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A FISH STORY

Vermilion Lake man lands nine-foot sturgeon

Marshall Helmberger
Posted 12/13/17

COLUMBIA RIVER—If you think you have a fish story, you’d better check with Jake Schmidt of rural Tower— he’s probably got you beat.

Jake, who hails from Vermilion Lake Township, was …

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A FISH STORY

Vermilion Lake man lands nine-foot sturgeon

Posted

COLUMBIA RIVER—If you think you have a fish story, you’d better check with Jake Schmidt of rural Tower— he’s probably got you beat.

Jake, who hails from Vermilion Lake Township, was fishing late last month out on the Columbia River, when he latched onto the fish of a lifetime. He’d been out on the water for four hours fishing for sturgeon, with a guide, his wife Sarah, and their daughter Emily, and it was three minutes until their time was up. Sarah had landed a number of modest-sized white sturgeon that morning, but Jake had come up empty and was figuring he’d have to hear about it for the rest of their Oregon trip. He was starting to reel in for the last time when the line started peeling out from his reel. When he set the hook and pulled back on the rod, he knew his morning had just gotten interesting. “You could just tell it was enormous,” he said.

The Columbia, said Jake, is loaded with big white sturgeon and he had just hooked a monster. And just like the Old Man and the Sea, Jake had an epic battle on his hands. Working the big beast in towards the boat was a challenge, even with the 100-pound test on his reel. “He just kind of did his thing,” said Jake. “Nothing would stop him from going to the bottom whenever he wanted.” Video of the battle proves the point, as every run of the big fish sent the reel just whirring. Jake said he initially tried slowing it down with his thumb until it burned his finger.

Just holding the rod proved difficult against the strain, and Jake said his daughter gave him occasional breaks to rest. “I don’t think I could have done it myself,” he said.

He’s not sure how long it took to coax the big fish to the boat. “It was at least twenty minutes to get it where we could a hold of it,” he said. And as they got it up towards the boat, the scale of the giant fish became clear, measuring in at about nine feet long. Jake estimates it likely weighed about 400 pounds, but there was no way to know for sure since they never even tried to lift the giant out of the water.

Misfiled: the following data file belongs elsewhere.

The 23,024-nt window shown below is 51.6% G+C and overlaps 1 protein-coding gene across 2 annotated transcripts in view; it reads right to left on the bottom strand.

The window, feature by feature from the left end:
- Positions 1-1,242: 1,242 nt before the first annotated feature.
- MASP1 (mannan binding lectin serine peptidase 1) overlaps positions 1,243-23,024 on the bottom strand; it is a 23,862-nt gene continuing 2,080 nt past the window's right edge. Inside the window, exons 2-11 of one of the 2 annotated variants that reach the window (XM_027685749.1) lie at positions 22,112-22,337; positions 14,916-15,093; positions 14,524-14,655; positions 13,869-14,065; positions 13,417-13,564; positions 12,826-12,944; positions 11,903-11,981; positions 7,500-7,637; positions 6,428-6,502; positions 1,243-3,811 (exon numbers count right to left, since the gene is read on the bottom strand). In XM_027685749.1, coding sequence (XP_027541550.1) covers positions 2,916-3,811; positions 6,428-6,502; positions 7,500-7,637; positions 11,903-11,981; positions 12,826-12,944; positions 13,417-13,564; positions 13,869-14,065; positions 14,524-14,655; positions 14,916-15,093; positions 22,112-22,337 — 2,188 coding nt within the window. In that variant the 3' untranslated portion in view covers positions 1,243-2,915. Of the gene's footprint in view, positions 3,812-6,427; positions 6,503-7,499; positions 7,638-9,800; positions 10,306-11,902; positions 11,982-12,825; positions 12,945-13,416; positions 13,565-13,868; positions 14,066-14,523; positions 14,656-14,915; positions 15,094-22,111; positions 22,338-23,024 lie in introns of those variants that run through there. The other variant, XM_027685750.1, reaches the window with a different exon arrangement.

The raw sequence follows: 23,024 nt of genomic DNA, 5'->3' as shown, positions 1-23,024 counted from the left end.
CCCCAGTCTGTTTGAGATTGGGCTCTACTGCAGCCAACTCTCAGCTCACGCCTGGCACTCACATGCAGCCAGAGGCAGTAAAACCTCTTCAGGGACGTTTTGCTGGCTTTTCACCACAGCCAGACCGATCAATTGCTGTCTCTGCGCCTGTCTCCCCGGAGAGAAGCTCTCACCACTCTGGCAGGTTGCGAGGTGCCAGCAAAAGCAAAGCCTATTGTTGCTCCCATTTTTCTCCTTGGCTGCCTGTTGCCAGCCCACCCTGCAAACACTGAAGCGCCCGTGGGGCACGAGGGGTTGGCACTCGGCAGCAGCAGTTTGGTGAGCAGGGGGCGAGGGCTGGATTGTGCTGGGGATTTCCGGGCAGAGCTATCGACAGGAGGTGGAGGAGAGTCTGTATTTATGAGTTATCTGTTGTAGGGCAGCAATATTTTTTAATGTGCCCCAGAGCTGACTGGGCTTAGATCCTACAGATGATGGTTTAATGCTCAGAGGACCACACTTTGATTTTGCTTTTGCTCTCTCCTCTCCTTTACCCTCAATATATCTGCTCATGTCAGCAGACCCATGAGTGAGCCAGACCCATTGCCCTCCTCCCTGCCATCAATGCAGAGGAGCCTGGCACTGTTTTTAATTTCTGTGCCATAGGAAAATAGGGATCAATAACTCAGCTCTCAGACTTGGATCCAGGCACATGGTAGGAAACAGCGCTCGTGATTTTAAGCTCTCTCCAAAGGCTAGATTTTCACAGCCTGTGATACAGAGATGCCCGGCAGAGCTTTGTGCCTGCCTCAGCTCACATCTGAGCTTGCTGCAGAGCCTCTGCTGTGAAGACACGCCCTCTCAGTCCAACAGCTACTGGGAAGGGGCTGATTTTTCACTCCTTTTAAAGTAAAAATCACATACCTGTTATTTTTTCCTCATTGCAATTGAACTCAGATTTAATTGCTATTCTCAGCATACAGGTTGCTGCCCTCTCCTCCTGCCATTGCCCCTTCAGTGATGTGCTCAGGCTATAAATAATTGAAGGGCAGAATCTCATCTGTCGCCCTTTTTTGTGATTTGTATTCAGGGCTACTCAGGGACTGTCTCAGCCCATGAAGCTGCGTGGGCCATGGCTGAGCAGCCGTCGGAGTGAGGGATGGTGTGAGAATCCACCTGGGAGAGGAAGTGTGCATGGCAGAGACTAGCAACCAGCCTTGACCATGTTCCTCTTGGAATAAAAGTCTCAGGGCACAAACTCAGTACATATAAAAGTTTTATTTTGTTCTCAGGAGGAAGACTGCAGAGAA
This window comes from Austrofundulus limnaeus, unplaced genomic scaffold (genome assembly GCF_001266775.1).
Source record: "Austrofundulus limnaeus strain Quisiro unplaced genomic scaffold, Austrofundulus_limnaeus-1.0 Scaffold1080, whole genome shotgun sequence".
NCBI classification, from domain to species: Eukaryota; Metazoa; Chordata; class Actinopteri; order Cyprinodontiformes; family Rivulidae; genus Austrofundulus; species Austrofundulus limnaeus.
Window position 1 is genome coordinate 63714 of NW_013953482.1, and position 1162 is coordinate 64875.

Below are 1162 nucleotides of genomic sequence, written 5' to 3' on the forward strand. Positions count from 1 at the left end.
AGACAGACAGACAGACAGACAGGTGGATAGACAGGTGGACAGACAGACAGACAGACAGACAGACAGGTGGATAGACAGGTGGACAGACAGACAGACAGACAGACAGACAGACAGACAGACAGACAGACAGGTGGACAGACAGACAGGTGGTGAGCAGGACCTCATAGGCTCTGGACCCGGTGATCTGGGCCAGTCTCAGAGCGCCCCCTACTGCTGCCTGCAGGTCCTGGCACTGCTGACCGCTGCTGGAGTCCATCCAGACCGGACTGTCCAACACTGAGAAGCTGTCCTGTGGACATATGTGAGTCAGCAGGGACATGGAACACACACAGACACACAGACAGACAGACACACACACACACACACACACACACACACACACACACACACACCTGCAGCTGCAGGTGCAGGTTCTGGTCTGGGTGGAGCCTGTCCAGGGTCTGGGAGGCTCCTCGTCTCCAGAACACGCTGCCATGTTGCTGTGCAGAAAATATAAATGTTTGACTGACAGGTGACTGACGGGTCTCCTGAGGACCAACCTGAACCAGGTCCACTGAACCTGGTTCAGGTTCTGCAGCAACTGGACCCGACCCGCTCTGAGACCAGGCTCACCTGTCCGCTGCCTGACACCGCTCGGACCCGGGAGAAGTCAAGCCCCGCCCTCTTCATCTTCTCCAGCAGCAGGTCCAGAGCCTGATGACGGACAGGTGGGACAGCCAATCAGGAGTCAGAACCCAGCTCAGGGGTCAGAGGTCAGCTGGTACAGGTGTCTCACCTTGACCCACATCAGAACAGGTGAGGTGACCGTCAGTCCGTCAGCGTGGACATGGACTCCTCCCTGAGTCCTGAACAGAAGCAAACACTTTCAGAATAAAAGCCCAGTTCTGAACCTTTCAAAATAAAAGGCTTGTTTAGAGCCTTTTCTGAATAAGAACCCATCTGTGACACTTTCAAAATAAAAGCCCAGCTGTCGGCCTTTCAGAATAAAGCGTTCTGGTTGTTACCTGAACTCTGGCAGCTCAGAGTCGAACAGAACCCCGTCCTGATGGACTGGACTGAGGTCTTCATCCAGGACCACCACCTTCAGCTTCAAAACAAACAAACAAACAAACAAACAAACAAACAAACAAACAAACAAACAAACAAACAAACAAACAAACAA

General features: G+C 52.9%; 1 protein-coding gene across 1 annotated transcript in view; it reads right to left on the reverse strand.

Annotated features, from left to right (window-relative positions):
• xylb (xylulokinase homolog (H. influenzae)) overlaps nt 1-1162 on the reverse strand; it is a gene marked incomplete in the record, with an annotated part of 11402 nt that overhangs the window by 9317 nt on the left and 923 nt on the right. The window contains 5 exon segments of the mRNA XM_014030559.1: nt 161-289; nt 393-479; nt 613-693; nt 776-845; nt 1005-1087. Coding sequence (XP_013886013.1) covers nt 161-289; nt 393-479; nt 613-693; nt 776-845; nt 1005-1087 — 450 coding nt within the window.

Turns out, the fish wasn’t even that spectacular for sturgeon in the Columbia. “They get them that big all the time,” said Jake. “And they get a lot bigger than that.”

Indeed, according to Kevin Peterson, the International Falls area fisheries manager for the Minnesota Department of Natural Resources, the white sturgeon that reside in the Columbia can grow up to 800 pounds and are the largest freshwater fish in North America.

Even the lake sturgeon that are increasingly common in northern Minnesota rivers and lakes can get enormous. Peterson said early records list some of the big fish weighing as much as 400 pounds. “The biggest one taken from Rainy Lake was 196 pounds,” said Peterson, who has a picture of the 1930s-era fish hanging on the wall of his office.

Sturgeon can get so large not because they’re fast-growing, but because they can live tremendously long, often well over 100 years, according to Peterson. Sturgeon don’t even become sexually mature for about 20 years. Biologists can age sturgeon by clipping a portion of their pectoral fins and counting growth rings. “Just like with a tree,” said Peterson.

As a family of fish, sturgeon are among the most ancient and share a number of characteristics with dinosaurs, noted Peterson. They are also increasingly endangered in many parts of the world, where they are harvested, and often poached, for their highly valuable roe, otherwise known as caviar.

“We’re fortunate to have a very healthy population of sturgeon right here in the Rainy, Lake of the Woods system,” said Peterson, who noted that the fish are found in other big border lakes and connecting rivers throughout much of the Rainy Lake watershed. “Namakan has a lot of sturgeon,” said Peterson. “In fact, ‘namakan’ is the Ojibwe word for sturgeon,” he said.

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